job1( job),USA pronunciationn., v.,jobbed, job•bing,adj. n.
a piece of work, esp. a specific task done as part of the routine of one's occupation or for an agreed price:She gave him the job of mowing the lawn.
a post of employment; full-time or part-time position:She was seeking a job as an editor.
anything a person is expected or obliged to do; duty; responsibility:It is your job to be on time.
an affair, matter, occurrence, or state of affairs:to make the best of a bad job.
the material, project, assignment, etc., being worked upon:The housing project was a long and costly job.
the process or requirements, details, etc., of working:It was a tedious job.
the execution or performance of a task:She did a good job.
[Slang.]a theft or similar criminal action:The police caught the gang that pulled that bank job.
a public or official act or decision carried through for the sake of improper private gain.
Slang Termsan example of a specific or distinctive type:That little six-cylinder job was the best car I ever owned.
Computinga unit of work for a computer, generally comprising an application program or group of related programs and the data, linkages, and instructions to the operating system needed for running the programs.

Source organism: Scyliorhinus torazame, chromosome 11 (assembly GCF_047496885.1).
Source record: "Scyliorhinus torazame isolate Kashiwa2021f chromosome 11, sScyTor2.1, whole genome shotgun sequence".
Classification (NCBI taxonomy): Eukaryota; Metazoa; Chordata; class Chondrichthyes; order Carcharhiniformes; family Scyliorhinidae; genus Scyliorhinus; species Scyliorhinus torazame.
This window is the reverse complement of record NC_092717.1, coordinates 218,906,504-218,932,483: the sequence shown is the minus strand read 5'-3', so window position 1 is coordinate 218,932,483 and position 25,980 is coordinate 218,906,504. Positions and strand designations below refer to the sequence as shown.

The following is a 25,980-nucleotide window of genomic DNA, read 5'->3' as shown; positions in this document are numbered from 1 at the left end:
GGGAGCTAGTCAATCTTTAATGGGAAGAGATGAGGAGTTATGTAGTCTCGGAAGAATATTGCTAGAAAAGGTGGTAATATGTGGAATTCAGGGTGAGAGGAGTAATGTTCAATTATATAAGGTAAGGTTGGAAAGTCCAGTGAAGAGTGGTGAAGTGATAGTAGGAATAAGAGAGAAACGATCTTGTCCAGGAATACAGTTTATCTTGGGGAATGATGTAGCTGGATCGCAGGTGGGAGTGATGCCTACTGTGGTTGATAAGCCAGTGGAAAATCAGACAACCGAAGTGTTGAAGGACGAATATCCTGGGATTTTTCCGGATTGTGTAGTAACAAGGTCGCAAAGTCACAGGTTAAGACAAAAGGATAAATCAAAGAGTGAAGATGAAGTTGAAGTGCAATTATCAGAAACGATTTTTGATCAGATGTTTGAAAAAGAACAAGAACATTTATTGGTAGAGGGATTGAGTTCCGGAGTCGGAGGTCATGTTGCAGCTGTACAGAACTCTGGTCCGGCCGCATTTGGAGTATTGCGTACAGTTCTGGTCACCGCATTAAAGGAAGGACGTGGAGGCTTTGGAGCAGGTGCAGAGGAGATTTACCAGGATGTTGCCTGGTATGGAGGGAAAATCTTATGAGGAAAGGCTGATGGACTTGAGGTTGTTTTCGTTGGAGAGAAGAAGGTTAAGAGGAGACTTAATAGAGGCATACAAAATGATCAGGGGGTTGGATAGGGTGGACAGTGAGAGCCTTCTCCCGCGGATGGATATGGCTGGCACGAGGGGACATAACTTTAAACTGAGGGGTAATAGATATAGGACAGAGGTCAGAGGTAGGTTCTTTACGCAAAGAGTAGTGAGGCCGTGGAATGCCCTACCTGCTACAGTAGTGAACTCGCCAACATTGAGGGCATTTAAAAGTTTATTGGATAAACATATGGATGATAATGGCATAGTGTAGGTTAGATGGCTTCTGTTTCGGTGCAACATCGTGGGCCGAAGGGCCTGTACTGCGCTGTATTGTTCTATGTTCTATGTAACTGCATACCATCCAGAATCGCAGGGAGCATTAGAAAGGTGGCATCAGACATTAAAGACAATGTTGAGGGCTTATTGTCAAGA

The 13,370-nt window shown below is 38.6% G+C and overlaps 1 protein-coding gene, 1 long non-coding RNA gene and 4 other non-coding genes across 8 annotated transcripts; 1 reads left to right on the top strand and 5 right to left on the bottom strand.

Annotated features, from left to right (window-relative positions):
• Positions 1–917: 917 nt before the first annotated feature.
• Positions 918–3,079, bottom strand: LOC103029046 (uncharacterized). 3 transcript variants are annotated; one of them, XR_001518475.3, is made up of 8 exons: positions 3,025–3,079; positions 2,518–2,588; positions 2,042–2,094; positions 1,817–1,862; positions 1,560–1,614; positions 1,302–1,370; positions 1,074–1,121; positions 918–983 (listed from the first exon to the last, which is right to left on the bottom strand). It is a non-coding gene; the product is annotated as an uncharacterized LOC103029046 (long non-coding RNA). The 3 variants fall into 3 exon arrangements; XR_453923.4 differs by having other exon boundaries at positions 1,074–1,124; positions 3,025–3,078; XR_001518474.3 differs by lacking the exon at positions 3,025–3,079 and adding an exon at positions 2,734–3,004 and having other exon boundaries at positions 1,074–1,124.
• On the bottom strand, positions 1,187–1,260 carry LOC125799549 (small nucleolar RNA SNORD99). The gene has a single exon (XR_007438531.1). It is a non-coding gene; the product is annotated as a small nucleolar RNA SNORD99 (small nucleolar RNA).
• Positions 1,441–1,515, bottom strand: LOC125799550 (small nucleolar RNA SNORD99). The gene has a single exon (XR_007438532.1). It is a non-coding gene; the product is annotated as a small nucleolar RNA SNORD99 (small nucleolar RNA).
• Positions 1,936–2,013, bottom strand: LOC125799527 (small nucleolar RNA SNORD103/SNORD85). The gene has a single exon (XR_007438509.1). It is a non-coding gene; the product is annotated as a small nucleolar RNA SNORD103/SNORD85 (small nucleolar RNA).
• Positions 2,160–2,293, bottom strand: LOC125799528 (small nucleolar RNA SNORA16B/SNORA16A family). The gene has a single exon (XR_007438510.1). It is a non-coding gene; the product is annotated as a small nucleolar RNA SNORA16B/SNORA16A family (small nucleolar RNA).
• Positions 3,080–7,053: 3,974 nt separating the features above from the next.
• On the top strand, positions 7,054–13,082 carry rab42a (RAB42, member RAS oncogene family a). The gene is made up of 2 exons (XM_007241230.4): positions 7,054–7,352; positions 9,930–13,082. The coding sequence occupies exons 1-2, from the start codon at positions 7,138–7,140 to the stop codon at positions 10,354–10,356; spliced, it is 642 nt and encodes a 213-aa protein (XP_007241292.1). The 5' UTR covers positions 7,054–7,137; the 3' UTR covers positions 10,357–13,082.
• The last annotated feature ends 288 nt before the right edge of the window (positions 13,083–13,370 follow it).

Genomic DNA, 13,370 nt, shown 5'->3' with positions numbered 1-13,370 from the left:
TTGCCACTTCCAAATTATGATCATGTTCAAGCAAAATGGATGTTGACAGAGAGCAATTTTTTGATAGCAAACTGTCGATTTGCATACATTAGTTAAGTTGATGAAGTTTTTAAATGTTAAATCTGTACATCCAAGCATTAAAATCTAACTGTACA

Idiomsdo a job on,[Slang.]
to destroy, defeat, damage, or confound thoroughly:The thugs did a job on him--he'll be in the hospital for a month.
to deceive, persuade, or charm glibly; snow.
Idiomson the job, alert; observant:The cops were on the job and caught them red-handed.
to work at jobs or odd pieces of work; work by the piece.
to do business as a jobber.
to turn public business, planning, etc., improperly to private gain.
to assign or give (work, a contract for work, etc.) in separate portions, as among different contractors or workers (often fol. by out):He jobbed out the contract to a number of small outfits.
to buy in large quantities, as from wholesalers or manufacturers, and sell to dealers in smaller quantities:He jobs shoes in Ohio and Indiana.
to get rid of or dispose of:His party jobbed him when he sought a second term in office.
to swindle or trick (someone):They jobbed him out of his property.
to carry on (public or official business) for improper private gain.
of or for a particular job or transaction.
bought, sold, or handled together:He's too big a customer to buy in less than job quantities.
1620–30; 1935–40 for def. 16; origin, originally uncertain
1.See corresponding entry in Unabridged See task.
2.See corresponding entry in Unabridged See position.